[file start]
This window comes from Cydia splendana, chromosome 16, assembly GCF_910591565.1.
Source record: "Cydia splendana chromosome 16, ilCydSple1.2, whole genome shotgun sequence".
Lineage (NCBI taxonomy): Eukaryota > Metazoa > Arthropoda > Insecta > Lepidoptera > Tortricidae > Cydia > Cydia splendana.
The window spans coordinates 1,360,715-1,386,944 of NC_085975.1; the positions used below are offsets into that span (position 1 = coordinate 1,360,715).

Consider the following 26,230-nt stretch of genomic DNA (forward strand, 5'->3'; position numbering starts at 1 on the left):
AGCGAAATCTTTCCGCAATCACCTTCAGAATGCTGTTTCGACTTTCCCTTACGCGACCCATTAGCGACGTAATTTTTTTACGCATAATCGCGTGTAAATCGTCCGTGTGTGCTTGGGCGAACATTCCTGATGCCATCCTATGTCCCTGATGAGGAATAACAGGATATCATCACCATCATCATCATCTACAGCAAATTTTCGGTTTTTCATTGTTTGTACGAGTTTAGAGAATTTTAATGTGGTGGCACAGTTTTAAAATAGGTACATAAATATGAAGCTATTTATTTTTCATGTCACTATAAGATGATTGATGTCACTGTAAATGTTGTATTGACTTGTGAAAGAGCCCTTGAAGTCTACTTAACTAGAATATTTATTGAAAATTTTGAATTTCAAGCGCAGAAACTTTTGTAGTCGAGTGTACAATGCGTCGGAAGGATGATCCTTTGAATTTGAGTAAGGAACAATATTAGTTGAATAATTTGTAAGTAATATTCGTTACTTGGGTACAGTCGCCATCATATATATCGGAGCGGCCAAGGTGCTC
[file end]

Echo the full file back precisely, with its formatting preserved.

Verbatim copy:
This window comes from Cydia splendana, chromosome 16, assembly GCF_910591565.1.
Source record: "Cydia splendana chromosome 16, ilCydSple1.2, whole genome shotgun sequence".
Lineage (NCBI taxonomy): Eukaryota > Metazoa > Arthropoda > Insecta > Lepidoptera > Tortricidae > Cydia > Cydia splendana.
The window spans coordinates 1,360,715-1,386,944 of NC_085975.1; the positions used below are offsets into that span (position 1 = coordinate 1,360,715).

Consider the following 26,230-nt stretch of genomic DNA (forward strand, 5'->3'; position numbering starts at 1 on the left):
AGCGAAATCTTTCCGCAATCACCTTCAGAATGCTGTTTCGACTTTCCCTTACGCGACCCATTAGCGACGTAATTTTTTTACGCATAATCGCGTGTAAATCGTCCGTGTGTGCTTGGGCGAACATTCCTGATGCCATCCTATGTCCCTGATGAGGAATAACAGGATATCATCACCATCATCATCATCTACAGCAAATTTTCGGTTTTTCATTGTTTGTACGAGTTTAGAGAATTTTAATGTGGTGGCACAGTTTTAAAATAGGTACATAAATATGAAGCTATTTATTTTTCATGTCACTATAAGATGATTGATGTCACTGTAAATGTTGTATTGACTTGTGAAAGAGCCCTTGAAGTCTACTTAACTAGAATATTTATTGAAAATTTTGAATTTCAAGCGCAGAAACTTTTGTAGTCGAGTGTACAATGCGTCGGAAGGATGATCCTTTGAATTTGAGTAAGGAACAATATTAGTTGAATAATTTGTAAGTAATATTCGTTACTTGGGTACAGTCGCCATCATATATATCGGAGCGGCCAAGGTGCTC